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Accident impacts on witnesses and family members

Personal Injury Lawyer – loss and trauma

Sometimes accidents can have a debilitating effect not only on the victims of injury, but also on close family or witnesses to the incident.

The witness or close family member of the victim may experience symptoms of secondary trauma, which often mimic those of post-traumatic stress disorder. Experts suggest that this insidious form of stress can be as debilitating as experiencing the trauma in person.

Those experiencing symptoms of secondary trauma should speak to their doctor about coping strategies and seek professional counseling where possible. This will assist them in managing the potential health impacts and help prevent the development of ongoing mental injuries.

If a person has experienced the sudden death or significant injury of a family member, they may also be deprived of the financial support or care that they would have received but for the victim’s injuries.

There may be compensation available if the death or injury was the result of another’s negligence. This could include compensation for financial losses, care, medical and funeral expenses. There may also be separate compensation available for witnesses or family members who are diagnosed with consequential mental harm.
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All at sea in plane crash compensation dispute

In Pel-Air Aviation Pty Ltd v Casey [2017] NSWCA 32, a nurse (the Plaintiff) employed by CareFlight NSW was a passenger in an aircraft which plunged into the sea during bad weather.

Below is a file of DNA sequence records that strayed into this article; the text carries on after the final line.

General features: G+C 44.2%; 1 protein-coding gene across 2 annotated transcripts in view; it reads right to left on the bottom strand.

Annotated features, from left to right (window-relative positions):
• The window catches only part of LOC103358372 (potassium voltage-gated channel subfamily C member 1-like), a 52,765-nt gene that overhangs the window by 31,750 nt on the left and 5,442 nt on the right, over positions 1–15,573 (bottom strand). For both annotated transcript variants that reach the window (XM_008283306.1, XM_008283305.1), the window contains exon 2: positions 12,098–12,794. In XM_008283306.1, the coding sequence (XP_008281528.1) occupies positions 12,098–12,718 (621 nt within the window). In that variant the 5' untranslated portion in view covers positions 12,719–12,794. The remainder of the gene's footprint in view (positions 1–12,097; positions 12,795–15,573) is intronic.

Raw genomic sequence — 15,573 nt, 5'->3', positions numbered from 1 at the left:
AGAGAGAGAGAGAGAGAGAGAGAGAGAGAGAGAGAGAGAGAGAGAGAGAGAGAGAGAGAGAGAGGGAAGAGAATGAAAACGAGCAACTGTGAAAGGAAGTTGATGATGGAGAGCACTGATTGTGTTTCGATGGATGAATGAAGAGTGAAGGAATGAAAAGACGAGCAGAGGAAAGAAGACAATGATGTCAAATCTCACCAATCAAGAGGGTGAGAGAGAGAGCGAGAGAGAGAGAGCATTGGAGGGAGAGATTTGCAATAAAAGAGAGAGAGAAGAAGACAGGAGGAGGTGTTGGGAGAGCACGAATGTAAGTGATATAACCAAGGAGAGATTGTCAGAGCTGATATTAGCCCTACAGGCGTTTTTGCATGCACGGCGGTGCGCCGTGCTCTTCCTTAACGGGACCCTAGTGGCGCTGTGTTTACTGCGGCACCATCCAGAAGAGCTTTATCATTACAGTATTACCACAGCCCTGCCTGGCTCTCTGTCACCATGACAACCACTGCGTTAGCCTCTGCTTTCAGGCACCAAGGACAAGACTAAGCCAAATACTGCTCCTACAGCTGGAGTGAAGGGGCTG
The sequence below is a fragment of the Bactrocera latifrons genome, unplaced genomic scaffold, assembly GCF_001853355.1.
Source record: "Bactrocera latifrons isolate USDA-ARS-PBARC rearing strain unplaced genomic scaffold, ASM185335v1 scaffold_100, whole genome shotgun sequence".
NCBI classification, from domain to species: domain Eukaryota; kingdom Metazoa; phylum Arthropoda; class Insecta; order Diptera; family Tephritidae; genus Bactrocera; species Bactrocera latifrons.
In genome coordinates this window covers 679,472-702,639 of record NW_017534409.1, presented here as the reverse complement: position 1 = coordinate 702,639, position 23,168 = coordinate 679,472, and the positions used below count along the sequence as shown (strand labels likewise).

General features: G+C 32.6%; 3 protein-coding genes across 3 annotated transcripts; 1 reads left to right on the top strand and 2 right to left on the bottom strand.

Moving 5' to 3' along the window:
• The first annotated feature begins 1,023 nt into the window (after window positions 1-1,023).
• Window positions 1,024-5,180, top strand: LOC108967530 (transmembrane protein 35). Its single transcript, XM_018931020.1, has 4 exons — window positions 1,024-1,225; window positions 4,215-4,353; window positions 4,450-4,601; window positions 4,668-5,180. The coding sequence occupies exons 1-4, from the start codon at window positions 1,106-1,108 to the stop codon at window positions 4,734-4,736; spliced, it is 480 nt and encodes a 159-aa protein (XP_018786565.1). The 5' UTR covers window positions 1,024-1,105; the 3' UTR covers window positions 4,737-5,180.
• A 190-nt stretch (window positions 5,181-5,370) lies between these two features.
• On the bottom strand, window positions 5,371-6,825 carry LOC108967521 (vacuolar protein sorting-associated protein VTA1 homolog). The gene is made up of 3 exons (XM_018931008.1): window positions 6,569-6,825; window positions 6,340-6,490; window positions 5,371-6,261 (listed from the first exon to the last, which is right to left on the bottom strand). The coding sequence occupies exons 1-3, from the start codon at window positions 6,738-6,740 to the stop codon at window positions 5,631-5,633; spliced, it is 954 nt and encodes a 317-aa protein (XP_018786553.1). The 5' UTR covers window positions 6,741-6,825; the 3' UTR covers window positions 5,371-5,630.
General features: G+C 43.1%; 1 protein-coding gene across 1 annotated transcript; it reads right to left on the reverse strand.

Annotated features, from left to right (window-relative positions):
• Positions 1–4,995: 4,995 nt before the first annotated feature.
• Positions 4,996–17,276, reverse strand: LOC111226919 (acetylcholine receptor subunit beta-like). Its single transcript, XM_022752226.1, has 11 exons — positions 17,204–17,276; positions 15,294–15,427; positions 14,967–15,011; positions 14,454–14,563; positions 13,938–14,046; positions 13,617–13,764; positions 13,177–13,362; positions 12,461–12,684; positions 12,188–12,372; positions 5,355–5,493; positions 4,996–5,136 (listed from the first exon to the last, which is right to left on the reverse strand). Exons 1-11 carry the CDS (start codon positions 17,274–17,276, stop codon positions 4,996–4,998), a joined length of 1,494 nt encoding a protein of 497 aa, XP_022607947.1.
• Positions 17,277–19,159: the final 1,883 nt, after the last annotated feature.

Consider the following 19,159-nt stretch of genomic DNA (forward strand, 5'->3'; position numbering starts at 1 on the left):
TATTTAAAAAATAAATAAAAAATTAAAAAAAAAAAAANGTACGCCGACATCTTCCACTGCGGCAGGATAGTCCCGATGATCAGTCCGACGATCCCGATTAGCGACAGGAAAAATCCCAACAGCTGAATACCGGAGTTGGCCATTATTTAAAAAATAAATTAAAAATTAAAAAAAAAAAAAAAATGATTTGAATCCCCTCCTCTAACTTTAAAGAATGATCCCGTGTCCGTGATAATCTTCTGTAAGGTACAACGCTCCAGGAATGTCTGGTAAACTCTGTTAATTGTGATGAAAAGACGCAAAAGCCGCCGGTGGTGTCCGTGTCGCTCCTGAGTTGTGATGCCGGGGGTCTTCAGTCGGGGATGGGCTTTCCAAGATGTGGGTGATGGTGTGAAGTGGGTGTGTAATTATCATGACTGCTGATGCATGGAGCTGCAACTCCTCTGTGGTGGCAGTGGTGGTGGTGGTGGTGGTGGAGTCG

She spent around 90 minutes in the water before she was rescued, suffering severe personal injuries, both physical and psychological.

The Plaintiff was unable work due to her injuries and successfully sued for compensation. As the Plaintiff was severely debilitated and unable to manage the funds awarded, the trial judge also allowed for the cost of funds management. However this cost was awarded at NSW Trustee rates, rather than the higher rates of the private funds manager the Plaintiff had chosen (through her tutor).

Both parties appealed the decision. The Defendant argued that post-traumatic stress disorder (PTSD) was not a bodily injury covered by the 1999 Montreal Convention relating to international carriage by air. It also challenged the compensation amount awarded for non-economic loss, care, treatment and funds management on the basis that PTSD should be excluded.
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